....LMB: "War on Terror: The First Year"....

September 10, 2002

[This article was originally printed in the 9/11/02 edition of Eat the State!. They've actually done a bit of editting and improved it. So I'm using their version instead of my original]

This is not a 9/11 retrospective that reminds us about national heroes, reflects on the psyche of the nation, or tells how celebrities are coping with last year's tragedy. You can get all that and more if you turn your television on any time this month (the channel won't matter).

There were two obvious outcomes of the attacks the subsequent war on terror: thousands of people were killed in NYC, DC, and Pennsylvania; and the US unseated the Taliban from Afghanistan. But many aspects of the stimulus and the response have been forgotten in the shuffle. Here are a few.

Environmental disaster in NYC. The transformation of two enormous skyscrapers into a mountain of rubble and an immense cloud of dust endangered the lives of many New Yorkers. Modern buildings are filled with all sorts of materials that human beings should not inhale: asbestos, mercury, lead, concrete dust, ground glass, and who knows what else. Even today, New Yorkers are finding significant levels of asbestos, mercury and lead floating about.

The EPA seemed reluctant to do anything about the toxic cloud, but under public pressure, eventually agreed to clean up the residences in lower Manhattan. What long-term effects the pollution might have on the health of the people living in the area is unknown.

"Anti-Terrorism" Worldwide. After George W. Bush announced the beginnings of a War on Terrorism, many other national governments realized that they could also cry "terrorism" and use it as an excuse for violent conflict with unruly portions of their population. We saw Israel crack down on the Occupied Territories, Russia crack down on rebels in Chechnya, China crack down on the Uighur rebels in Xinjiang, India cracked down on militants in Kashmir, the Philippines cracked down on terrorist/thug group Abu Sayyaf, and Colombia cracked down on its Marxist rebels. Most of these rebel groups would claim that they are fighting for freedom against a repressive government, while of course those governments claim that the rebels are terrorists. Either way, the US is currently looking the other way while these governments bring in the big guns. Had the American "war on terrorism" not happened, it is unlikely that these nations would have used this additional force in their battles.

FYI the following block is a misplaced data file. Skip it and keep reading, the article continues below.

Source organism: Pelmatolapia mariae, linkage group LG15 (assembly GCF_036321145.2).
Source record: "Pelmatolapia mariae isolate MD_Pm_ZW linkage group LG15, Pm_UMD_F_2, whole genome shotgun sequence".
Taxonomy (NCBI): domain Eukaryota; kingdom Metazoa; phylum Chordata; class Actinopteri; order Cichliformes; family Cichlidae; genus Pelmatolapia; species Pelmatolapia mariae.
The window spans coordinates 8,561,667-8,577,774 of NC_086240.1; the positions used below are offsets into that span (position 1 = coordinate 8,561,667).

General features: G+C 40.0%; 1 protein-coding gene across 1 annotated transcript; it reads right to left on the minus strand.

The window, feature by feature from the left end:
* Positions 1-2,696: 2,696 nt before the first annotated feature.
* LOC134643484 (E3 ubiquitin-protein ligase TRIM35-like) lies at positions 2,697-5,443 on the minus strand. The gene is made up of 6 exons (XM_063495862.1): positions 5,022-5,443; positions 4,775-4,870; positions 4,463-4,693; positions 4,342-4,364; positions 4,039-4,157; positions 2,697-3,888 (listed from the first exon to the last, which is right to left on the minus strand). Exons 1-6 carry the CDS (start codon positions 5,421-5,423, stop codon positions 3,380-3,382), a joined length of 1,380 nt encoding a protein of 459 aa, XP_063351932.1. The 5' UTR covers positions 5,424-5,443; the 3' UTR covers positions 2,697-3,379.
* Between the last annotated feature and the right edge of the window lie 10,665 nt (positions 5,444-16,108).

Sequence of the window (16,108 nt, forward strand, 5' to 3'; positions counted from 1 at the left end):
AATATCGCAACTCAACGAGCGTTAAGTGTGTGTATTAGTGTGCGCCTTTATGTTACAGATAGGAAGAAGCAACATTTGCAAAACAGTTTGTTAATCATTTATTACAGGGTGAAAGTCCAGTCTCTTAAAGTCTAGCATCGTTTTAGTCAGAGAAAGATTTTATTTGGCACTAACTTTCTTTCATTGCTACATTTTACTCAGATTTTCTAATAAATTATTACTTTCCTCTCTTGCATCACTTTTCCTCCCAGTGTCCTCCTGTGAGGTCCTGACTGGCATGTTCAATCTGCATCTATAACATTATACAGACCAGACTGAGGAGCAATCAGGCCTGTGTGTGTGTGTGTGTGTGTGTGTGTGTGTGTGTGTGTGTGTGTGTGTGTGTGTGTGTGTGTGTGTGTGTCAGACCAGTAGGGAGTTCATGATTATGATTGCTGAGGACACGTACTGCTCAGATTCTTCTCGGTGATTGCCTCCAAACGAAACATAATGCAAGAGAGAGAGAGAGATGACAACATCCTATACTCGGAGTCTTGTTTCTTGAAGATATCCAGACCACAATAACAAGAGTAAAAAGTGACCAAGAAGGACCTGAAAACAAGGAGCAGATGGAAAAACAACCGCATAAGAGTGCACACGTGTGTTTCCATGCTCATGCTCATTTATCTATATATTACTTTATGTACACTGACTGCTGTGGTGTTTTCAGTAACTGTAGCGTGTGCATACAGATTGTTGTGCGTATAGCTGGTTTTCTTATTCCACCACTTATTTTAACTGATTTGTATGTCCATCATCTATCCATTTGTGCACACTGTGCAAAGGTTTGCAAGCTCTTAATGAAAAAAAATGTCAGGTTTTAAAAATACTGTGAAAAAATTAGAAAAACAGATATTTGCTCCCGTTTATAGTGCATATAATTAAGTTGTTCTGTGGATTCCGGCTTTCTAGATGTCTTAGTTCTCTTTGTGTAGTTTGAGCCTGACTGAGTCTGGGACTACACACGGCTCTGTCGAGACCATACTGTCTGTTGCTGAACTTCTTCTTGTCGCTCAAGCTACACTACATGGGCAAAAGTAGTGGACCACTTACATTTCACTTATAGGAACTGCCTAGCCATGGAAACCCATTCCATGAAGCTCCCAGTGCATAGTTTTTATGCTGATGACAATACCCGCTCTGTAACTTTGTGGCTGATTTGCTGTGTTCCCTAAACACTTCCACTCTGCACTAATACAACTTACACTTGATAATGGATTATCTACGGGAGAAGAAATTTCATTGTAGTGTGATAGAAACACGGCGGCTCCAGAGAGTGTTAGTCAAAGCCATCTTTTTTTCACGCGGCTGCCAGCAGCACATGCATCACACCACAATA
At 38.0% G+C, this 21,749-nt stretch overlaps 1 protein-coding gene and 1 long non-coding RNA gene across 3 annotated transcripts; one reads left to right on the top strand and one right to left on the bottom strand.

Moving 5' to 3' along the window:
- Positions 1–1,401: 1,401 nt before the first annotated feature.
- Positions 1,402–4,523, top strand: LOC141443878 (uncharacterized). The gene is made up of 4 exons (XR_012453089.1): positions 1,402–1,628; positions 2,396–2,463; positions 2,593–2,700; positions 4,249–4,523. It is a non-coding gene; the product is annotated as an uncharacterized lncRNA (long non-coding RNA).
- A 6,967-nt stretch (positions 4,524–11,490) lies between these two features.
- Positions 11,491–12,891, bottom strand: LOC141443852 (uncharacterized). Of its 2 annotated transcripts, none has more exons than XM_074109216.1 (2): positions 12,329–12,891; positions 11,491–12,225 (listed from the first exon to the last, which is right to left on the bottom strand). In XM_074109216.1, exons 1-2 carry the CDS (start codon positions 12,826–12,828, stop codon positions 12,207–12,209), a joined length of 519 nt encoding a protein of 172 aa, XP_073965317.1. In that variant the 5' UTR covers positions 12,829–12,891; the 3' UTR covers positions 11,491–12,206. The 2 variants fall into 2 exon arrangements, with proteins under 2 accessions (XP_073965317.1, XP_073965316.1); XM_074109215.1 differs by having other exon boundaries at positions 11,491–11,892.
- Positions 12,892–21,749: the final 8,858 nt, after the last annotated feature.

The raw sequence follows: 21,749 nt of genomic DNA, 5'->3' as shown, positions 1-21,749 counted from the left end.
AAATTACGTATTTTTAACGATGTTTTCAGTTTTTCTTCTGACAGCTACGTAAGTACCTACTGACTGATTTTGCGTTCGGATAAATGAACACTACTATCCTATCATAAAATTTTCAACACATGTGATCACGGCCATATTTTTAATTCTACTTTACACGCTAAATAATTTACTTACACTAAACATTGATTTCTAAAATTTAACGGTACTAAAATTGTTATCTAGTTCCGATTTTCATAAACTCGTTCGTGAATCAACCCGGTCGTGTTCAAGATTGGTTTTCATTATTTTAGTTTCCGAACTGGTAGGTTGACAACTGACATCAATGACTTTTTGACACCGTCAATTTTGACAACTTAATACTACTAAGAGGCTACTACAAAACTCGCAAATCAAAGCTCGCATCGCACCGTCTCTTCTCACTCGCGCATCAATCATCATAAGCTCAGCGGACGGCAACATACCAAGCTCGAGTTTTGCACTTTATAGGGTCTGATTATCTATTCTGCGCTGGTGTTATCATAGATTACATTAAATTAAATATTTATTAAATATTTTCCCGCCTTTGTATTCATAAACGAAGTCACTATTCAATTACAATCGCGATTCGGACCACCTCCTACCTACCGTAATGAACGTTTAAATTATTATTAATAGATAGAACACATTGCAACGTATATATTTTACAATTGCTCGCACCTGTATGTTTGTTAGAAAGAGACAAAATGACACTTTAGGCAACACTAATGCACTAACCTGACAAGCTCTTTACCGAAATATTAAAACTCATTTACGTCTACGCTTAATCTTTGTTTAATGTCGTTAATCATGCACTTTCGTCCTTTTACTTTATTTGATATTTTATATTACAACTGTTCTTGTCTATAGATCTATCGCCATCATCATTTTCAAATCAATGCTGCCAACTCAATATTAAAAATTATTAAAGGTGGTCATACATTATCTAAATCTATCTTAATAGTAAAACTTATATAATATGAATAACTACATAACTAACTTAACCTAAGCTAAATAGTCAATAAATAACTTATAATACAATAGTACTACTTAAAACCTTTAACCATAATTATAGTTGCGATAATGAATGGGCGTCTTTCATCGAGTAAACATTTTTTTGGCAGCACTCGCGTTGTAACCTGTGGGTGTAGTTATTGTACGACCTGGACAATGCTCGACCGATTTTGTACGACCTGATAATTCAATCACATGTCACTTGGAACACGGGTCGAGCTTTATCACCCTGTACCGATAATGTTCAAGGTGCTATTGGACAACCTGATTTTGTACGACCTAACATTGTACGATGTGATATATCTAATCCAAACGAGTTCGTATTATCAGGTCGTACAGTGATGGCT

Afghanistan: Aftermath. Afghanistan was a nation already impoverished and torn to bits by both the Soviet invasion of the 1980s, the civil war between the mujahadeen warlords in the early 1990s, and the battles between the Taliban and the warlords in the later 1990s. While Hamid Karzai was given the Afghan presidency, the position held little power. The real power belonged to these warlords. The US has managed to keep the warlords peaceful for the most part, but this peace seems to be rapidly deteriorating as the warlords begin to again fight each other for power. With last week's assassination attempt upon Karzai, perhaps this peace is drawing to a close.

As though that wasn't bad enough, there are now reports that the Taliban and Al Qaeda may be regrouping for an attempt to reclaim their territory once the summer heat recedes. Also, under the warlords' rule, the heroin trade has skyrocketed.

India-Pakistan. The US attack relied heavily upon Afghanistan's neighbor to the south, Pakistan. This new close relationship terrified Pakistan's biggest enemy, India, and increased tensions tremendously. When Kashmiri militants attacked the Indian parliament, India and Pakistan teetered on the brink of war--a conflict made more frightening by the fact that both nations have nuclear weapons. Somehow, that barely-averted crisis seems to have slipped from everyone's minds--so much so, that no one is complaining that the United States is currently selling weapons to both India and Pakistan.

Attack on immigrants' rights in US. Almost immediately after the hijacked planes crashed, the FBI and INS began rounding up as many as 2,000 Arabs, South Asians, Muslims, and Sikhs and held them secretly for extended periods of time, denying many of them contact with their families, or even lawyers. Some were held on no charges. These detentions were illegal. None of these detainees have been publicly alleged to have any connection to the 9/11 attacks, Al Qaeda, or any terrorist organizations. Most of them were found guilty of some sorts of violations of immigration laws and were deported. Scores remain imprisoned, many remaining in isolation.

Civil Liberty Erosion. Soon after the terrorist attacks, Congress passed the USA PATRIOT Act. Many members of Congress admitted that they approved the bill without even reading the 342-page document first. The new law, and subsequently adopted regulations based upon it, greatly expanded the powers of law enforcement, in some ways to scary degrees. Law enforcement's restrictions on surveillance and searches have been relaxed. Public access to government information is being limited.